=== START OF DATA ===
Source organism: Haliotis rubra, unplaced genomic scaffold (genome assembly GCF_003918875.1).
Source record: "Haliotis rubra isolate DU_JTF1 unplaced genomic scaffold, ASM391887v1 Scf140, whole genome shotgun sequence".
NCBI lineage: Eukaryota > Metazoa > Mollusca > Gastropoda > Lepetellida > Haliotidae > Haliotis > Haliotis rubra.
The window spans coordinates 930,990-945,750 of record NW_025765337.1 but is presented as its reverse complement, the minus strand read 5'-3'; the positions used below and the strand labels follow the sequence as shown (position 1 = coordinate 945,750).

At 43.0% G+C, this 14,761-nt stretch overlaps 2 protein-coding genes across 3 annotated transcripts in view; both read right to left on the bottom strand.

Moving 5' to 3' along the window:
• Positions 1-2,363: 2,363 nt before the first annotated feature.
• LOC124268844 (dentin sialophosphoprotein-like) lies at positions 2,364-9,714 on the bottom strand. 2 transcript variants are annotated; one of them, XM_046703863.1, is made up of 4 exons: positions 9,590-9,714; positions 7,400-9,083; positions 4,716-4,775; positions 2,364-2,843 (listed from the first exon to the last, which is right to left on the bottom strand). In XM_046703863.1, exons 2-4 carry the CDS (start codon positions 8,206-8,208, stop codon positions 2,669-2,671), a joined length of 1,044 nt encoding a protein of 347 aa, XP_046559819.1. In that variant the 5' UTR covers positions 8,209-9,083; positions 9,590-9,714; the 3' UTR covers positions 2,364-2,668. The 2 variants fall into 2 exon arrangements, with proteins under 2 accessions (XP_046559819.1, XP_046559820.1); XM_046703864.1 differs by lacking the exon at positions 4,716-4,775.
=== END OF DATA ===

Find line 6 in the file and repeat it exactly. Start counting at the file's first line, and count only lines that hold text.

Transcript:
Moving 5' to 3' along the window: